By Kim Hackett
“Whether you are a president or a garbage guy, people are the same.”
Funnyman Les McCurdy and his wife, Pam, have been presenting Sinbad, Jeff Foxworthy and the like at McCurdy’s Comedy Theatre on North Tamiami Trail for 26 years. This spring, they’ll move to a new, 7,100-square-foot club on Ringling Boulevard in hopes of attracting a wider fan base and helping to create a new entertainment district. McCurdy opened his first club in Chattanooga, Tenn., in 1985.
A few years later, he and Pam, an Asolo Conservatory grad, started McCurdy’s in a Holiday Inn on the North Trail. While Pam runs the business side, Les is the public face, booking talent and warming up the crowd before Darrell Hammond and other A-list celebrities take the stage. We asked Les about his years in the business.
I fluked into comedy. I came out of theater and planned to go to L.A. to work in television. On the way, I stopped in Denver to spend some time with [my friend] Ken Sons. He’d done a couple of documentary films. I started to play with his cameras. We’d record little comedy shorts and try them out at a comedy club on open-mic night. We found out it was an emerging art form. The comedians I knew were making a lot more money than my friends were making in Los Angeles or New York.
My favorite charity event is The Greater Sarasota Chamber of Commerce Small Business Awards. Every big shot in town is there, and I am the only one who can be inappropriate. They trust me. They know I’m not going to push to the point that anyone is going to be greatly uncomfortable. Whenever I perform for a major corporation, all I want to know is ‘Who is the boss?’ That needs to be the first person I make a little fun of. I have to go after the biggest person in the room. Now it’s a level playing ground.
There’s a Zen teaching that means a lot to me. A Zen master goes to a royal wedding. He finds himself in awe of the prince and can’t be himself. When he comes back he says, “I must go back into training. All men are the same and if I can’t see [that], I am not a Zen master.” Whether you are a president of a corporation or the garbage guy, people are the same.
The creative process is ongoing. It’s not like I sit down and say I’m going to be creative right now; it’s kind of running around in my head. Sometimes ideas come to me when I’m lying in bed at night. I might be working out on the treadmill. On my phone I’ve got a place to put notes. It’s just packed.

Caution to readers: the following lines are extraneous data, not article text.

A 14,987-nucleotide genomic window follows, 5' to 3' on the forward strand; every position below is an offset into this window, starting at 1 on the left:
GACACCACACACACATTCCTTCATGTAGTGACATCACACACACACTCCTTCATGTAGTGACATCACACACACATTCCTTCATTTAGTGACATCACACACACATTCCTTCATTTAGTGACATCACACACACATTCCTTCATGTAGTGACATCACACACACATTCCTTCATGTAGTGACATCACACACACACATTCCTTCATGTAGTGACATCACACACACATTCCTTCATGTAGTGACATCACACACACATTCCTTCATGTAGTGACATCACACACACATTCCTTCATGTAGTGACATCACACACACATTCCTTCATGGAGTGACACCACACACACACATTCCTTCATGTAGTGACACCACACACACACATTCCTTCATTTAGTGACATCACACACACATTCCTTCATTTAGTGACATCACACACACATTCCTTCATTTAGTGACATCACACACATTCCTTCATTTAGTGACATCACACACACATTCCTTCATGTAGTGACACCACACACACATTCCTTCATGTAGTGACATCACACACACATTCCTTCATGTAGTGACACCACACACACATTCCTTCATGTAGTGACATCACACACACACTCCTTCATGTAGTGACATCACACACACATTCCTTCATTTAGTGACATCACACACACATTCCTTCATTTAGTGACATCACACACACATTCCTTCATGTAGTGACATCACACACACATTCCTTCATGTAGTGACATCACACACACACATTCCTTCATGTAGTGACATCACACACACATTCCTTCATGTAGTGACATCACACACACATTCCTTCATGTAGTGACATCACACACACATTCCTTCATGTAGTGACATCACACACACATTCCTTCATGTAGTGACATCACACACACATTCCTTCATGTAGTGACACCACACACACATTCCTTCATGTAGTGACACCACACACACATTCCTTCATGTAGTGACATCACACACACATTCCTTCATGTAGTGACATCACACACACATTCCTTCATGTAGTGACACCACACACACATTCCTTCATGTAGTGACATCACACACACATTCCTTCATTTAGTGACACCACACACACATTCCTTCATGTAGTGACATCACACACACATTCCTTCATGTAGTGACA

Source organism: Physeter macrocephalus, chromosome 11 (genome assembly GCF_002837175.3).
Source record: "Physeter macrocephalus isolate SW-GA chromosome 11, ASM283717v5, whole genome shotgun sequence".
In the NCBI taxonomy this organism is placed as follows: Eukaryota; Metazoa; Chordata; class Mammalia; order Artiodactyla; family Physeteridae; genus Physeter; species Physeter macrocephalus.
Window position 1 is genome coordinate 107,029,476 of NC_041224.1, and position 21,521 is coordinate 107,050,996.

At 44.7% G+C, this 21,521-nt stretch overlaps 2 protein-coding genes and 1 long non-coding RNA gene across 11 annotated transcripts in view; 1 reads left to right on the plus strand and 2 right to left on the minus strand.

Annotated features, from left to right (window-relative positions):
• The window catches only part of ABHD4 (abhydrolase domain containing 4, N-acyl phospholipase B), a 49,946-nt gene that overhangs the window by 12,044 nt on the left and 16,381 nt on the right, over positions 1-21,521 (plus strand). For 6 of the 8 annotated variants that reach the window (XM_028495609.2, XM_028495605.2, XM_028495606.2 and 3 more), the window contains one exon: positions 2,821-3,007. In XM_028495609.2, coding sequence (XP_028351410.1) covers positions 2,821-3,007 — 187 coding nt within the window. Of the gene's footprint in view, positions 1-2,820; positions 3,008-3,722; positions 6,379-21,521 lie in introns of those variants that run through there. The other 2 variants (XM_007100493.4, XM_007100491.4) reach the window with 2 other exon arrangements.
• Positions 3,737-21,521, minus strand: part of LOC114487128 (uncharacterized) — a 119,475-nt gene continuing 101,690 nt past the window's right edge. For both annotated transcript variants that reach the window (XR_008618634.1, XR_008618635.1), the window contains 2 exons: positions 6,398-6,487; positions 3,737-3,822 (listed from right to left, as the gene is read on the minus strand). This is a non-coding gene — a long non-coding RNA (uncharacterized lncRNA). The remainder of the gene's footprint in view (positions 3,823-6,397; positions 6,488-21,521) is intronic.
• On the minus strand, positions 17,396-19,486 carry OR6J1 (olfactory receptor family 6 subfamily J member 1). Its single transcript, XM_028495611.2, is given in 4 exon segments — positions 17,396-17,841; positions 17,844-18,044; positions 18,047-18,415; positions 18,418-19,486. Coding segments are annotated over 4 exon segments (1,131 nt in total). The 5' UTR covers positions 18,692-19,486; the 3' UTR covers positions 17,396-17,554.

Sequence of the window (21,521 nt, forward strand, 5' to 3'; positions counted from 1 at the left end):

If you flop, it’s not the audience’s fault. The first time I headlined in Montreal in a small, well-known room, I got on stage after some good comics. I got up and started into my show, which I had done for 20 weeks. I had wonderful shows; it was kill, kill, kill. So I walked up and did my first five minutes in Montreal and they stared at me like I was speaking a foreign language. I’m shaking and thinking, ‘Wow, that’s my good stuff.’ It messes with your head. You go back to that hotel and think, ‘What can I do tomorrow? I’ve got seven more shows.’ I never did have a good time that week. I could not connect with that audience. It’s rare, but it can happen.
Comedy is delicate. I’ve had situations with private events where it wasn’t set up right. Then I change my contract and it never happens again: No one standing up in the back while I’m performing, no awards or speeches before me. You learn not to put yourself in that position.
There is no way to overcome stage fright offstage. Get on stage as much as you can. Preparation is the best thing; you don’t want to be thinking about what you are going to say. Start with small crowds, working in front of 10 of your friends. Get in front of crowds where it’s not do-or-die. Take acting classes.
I pay close attention to technology. I have a guy doing my social networking and website. One of the hardest things theaters deal with is getting audiences to put their mobile devices away. We’ll have nights where we let you bring your mobile device out and interact with the screens. In an improv situation, typically I would say to the audience, ‘Give me something.’ Now I’ll throw my Twitter up there on the flatscreen and they can tweet with me on stage. We might let them take video at a show while we are streaming it live on our YouTube channel and interfacing with our Facebook page and Twitter.
Downtown is vibrant and people want to be where there’s a lot going on. Although we’ve had no problems on the North Trail, a lot of patrons are not comfortable coming to an area that is more low-income. We already are considered one of the best comedy venues in the country. What we didn’t have were amenities—a full kitchen and front lounge—so if you come before the show, you can come in and have a cocktail.